No position in SDY comprises more than 3% of total assets. The fund’s top holdings show a fair bit of diversification, as well as some household names. They include: AT&T (T), 2.26%; Target (TGT), 2.07%; National Retail Properties (NNN), 1.97%; Tanger Factory Outlet Centers (SKT), 1.96%; and Chevron Corporation (CVX), 1.90%.
Investors looking for a basket of companies with two decades of reliable dividend payments may want to consider the SPDR S&P Dividend ETF (SDY).
As always, I am happy to answer any of your questions about ETFs, so do not hesitate to send me an email. You just may see your question answered in a future ETF Talk.
It’s Just a Cleveland Indians Stock Market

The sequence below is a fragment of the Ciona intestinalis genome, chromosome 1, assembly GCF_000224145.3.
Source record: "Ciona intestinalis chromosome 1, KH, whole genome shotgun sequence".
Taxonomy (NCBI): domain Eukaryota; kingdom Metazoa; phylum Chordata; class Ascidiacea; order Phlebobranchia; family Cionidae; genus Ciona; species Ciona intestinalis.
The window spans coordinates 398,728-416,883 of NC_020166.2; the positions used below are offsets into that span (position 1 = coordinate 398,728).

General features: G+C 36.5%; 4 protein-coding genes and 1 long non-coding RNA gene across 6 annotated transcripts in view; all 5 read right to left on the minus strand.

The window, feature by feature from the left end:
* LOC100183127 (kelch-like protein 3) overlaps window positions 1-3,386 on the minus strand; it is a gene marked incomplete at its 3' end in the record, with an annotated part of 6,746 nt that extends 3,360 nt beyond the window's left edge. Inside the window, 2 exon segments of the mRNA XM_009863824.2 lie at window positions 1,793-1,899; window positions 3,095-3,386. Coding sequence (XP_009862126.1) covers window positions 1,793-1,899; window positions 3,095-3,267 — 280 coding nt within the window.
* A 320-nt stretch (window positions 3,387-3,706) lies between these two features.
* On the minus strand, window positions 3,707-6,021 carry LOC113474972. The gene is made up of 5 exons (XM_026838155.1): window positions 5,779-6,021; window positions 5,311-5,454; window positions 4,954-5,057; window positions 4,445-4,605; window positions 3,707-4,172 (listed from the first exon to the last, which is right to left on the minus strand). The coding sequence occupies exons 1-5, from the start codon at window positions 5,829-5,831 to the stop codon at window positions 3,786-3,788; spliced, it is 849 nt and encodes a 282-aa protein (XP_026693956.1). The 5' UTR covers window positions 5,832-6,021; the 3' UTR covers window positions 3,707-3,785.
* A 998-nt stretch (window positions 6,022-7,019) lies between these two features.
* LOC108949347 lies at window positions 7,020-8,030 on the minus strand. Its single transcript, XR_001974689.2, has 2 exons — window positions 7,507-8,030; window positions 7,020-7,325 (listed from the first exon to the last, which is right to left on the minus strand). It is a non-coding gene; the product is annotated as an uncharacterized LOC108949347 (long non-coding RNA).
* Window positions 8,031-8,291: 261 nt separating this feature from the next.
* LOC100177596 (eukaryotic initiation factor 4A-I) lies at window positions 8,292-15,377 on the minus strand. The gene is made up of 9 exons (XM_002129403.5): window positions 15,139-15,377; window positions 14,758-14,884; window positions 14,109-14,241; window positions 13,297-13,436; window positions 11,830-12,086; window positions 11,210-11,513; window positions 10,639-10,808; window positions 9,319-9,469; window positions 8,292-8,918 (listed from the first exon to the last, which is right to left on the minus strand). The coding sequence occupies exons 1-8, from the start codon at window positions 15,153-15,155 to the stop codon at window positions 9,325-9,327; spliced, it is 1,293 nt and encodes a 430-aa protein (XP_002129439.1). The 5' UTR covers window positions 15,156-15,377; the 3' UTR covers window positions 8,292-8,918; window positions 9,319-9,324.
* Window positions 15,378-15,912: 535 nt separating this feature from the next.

If you’re into baseball, you almost certainly know about the remarkable run of consecutive wins that the Cleveland Indians just mounted. An incredible 22 straight victories, just four games shy of the century-long record of 26 consecutive wins held by the 1916 New York Giants.
Now, I must admit I’m not a huge baseball fan, but you don’t have to be to know what’s going on with this story. The reason why is because big winning streaks — whether they be in the world of sports, or in financial markets — tend to attract a lot of attention.
In fact, big winning streaks tend to bring into focus a diverse set of responses that can tell us a lot about ourselves as people, and as investors.
As we all know, the stock market has been on a rocketship ride higher since that little electoral event we had back on November 8, 2016.
The chart here of the S&P 500 Index makes it perfectly clear that stocks have been on a Cleveland Indians-like winning streak since Donald Trump was elected the 45th president.